Although there are more battery types on the market, LiPo and NiMH are the most popular types for airsoft. No matter the airsoft store or brand you choose, it’s either LiPo or NiMH battery that will come with the airsoft replica.
Furthermore, these are not only the most popular stock batteries but the same batteries are recommended in high-end guns and as batteries for upgrades.
So, what’s the difference between LiPo and NiMH, and which one should you choose for your airsoft gun?
LiPo batteries are more powerful (support a higher Rate of Fire) and efficient than NiMH batteries for airsoft purposes, but NimH is more beginner friendly as they are cheaper, safer, and less fragile.
Both batteries will do the work and supply the AEG with power, yet understanding how they differ is important because they both come with advantages and disadvantages.
The difference between LiPo and NiMH
The main technical differences between these two battery types are the following.
NiMH is cheaper, bigger, and can use a simple charger but offer less power. LiPo on another hand is smaller, more sophisticated, and requires a special charger, more powerful but also more fragile.
How do they work?
Batteries are formed from cells that are assembled in rows. There are two important characteristics of every battery and they are voltage and amperage.
When the battery has a higher voltage (V), it has more power to support the motor, and the faster the motor turns.
The amperage (mAh) on other hand, means how much energy is stored in the cells and thus how long it will last before you need to recharge it.
NiMH batteries are the older technology and LiPo batteries are a newer technology in the world of batteries.
NiMH batteries have 1.2 volts per cell as a standard while LiPo batteries go from 3.2 to 4.2 volts per cell.
In terms of performance, LiPo batteries are associated with the best motor support so when you switch to, for instance, 11.1 V LiPo from weaker LiPo batteries or NiMH batteries you will see a noticeable difference in the speed of the AEG motor.
Besides being more powerful, LiPo batteries are also more consistent than NiMH batteries. Yet, NimH is still used in airsoft both among beginners and experienced players as they still offer plenty of power and consistency for airsoft purposes.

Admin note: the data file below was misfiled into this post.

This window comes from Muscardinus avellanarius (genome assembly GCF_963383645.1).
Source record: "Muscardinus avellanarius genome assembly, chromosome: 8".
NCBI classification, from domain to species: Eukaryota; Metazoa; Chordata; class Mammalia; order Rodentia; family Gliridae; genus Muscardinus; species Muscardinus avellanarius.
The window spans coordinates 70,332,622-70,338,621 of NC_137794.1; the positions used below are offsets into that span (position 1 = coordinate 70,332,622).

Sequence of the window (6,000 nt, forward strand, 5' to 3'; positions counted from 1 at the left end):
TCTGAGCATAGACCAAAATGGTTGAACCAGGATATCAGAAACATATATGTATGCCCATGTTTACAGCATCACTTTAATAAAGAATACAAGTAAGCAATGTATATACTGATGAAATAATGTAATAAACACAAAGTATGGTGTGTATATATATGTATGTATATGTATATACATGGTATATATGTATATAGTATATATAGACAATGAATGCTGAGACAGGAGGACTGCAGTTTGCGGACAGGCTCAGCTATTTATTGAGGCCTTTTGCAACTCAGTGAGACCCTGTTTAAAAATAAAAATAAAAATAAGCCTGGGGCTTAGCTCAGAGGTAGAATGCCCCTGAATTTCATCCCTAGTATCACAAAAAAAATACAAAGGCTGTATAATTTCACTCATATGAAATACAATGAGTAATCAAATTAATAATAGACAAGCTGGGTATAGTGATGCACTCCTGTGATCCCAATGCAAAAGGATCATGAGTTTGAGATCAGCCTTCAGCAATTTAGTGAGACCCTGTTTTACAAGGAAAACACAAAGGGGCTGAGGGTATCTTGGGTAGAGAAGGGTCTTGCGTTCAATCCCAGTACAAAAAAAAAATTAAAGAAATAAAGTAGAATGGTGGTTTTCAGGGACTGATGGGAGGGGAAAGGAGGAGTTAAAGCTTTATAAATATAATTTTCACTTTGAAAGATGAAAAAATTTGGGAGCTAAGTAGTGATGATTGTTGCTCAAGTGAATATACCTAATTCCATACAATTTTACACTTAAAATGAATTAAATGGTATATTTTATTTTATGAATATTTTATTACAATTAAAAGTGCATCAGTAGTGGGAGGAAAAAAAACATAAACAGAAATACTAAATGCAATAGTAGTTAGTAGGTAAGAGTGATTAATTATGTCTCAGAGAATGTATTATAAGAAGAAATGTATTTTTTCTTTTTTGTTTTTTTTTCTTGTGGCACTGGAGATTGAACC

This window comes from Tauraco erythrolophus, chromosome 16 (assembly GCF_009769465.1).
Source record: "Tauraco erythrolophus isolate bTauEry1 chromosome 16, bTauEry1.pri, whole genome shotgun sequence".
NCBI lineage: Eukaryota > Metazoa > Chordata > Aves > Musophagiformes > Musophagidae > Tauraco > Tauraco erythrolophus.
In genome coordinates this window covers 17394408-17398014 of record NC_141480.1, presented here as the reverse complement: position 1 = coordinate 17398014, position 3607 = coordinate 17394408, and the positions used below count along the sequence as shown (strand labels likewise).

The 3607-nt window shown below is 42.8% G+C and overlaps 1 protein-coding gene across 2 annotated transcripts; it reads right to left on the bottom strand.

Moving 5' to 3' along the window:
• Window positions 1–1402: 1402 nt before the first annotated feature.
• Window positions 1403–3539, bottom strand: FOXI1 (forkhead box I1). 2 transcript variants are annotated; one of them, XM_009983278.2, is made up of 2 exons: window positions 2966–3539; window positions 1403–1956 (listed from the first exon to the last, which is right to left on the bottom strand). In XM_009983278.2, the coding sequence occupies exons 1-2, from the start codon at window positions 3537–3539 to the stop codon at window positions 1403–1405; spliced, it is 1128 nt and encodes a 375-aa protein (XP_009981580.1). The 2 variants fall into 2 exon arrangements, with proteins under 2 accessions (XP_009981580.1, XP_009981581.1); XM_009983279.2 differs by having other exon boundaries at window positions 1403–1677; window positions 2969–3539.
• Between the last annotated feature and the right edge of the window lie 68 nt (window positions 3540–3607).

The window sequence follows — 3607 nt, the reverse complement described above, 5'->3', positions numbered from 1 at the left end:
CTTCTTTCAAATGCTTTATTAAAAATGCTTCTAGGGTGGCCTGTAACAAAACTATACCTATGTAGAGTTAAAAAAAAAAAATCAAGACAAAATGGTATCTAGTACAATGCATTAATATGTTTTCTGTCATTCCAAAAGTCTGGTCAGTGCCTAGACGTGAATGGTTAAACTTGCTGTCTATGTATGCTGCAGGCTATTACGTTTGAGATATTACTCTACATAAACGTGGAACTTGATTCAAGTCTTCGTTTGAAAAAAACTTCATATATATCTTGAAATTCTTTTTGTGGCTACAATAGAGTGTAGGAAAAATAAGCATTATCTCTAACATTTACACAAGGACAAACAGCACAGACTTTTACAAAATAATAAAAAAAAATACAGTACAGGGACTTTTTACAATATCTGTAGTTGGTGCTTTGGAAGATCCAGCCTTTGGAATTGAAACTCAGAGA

LiPo batteries also work better in cold environments during winter games.
Only upgrade batteries in accordance with what the AEG can handle. Budget guns are not strong enough to handle strong batteries.
LiPo will always be more fragile than NimH because they are built differently, so if you drop it or crack it somehow it can get seriously damaged even from the impact you would not take seriously.
A damaged LiPo is dangerous and even the tiniest crack will make it completely ruined as it will not only decrease in performance but may leak acid and catch fire.
You can spot the damage on a battery because it will bloat and change color.
Therefore, be careful with the LiPo and never use a malfunctioning liPo battery even if you suspect it’s not a big deal!
Both NiMH and LiPo batteries can last for at least 2 years, but should eventually be replaced as the old battery won’t work as the new one and if they are too old the higher the odds of malfunctioning.
If you have more questions about charging, charger types, and similar questions I have mentioned all the important questions in my article about storing and charging batteries.
LiPo batteries must be charged with a smart balanced charger, so you can’t use any other charger which is not made for this type of battery. Don’t attempt to charge it with any other charger as it won’t work and it may destroy the battery by setting it on fire or cause a leak!
The balance charger will equally and simultaneously charge both cells of which LiPo is composed. Also, don’t let the LiPo go completely out as it could damage it (in other words, when you see it’s going out don’t squeeze out another 15 minutes of use).
NiMH chargers are cheaper and NimH is less sensitive when it comes to charging and malfunctioning, yet they shouldn’t be overcharged as it could damage the cells.
Ideally, NiMH should be fully charged and then discharged to at least 20% of their full capacity before they are recharged. So, once they are full use them as long as they provide power and charge them once you feel the AEG works slower and worse as this will indicate the battery is at its end.
LiPo batteries are smaller than NiMH so in some instances this could be an advantage when the gun has tight battery space. There are also different shapes, so you can find batteries in long-stick or rectangular forms of different sizes. In either case, LiPo will always be smaller and more compatible for most purposes.
What’s better for AEG?
LiPo batteries are better for AEGs than NiMH batteries as they are a newer, more powerful technology. Yet, if you want you can use NiMH batteries for pretty decent results or as a backup battery in case something goes wrong with LiPo.
In that case 8.4 V NiMH battery (Link to Amazon) will be a great choice.
I recommend using 7.4 V LiPo batteries (Link to Amazon) in any AEG unless its internals are good enough to handle the 11.1 V LiPo battery (Link to Amazon).
If the gun has quality internals then an 11.1 V LiPo is a way to go along with a MOSFET addition which will additionally protect the AEG and make it more efficient.
In the end, Let me state once again:
I’ve heard people complaining about the EBB lever breaking too soon, guess what they were rocking an 11.1 V liPo and the lever couldn’t handle it. Now, the same can be said for other parts such as pistons over time.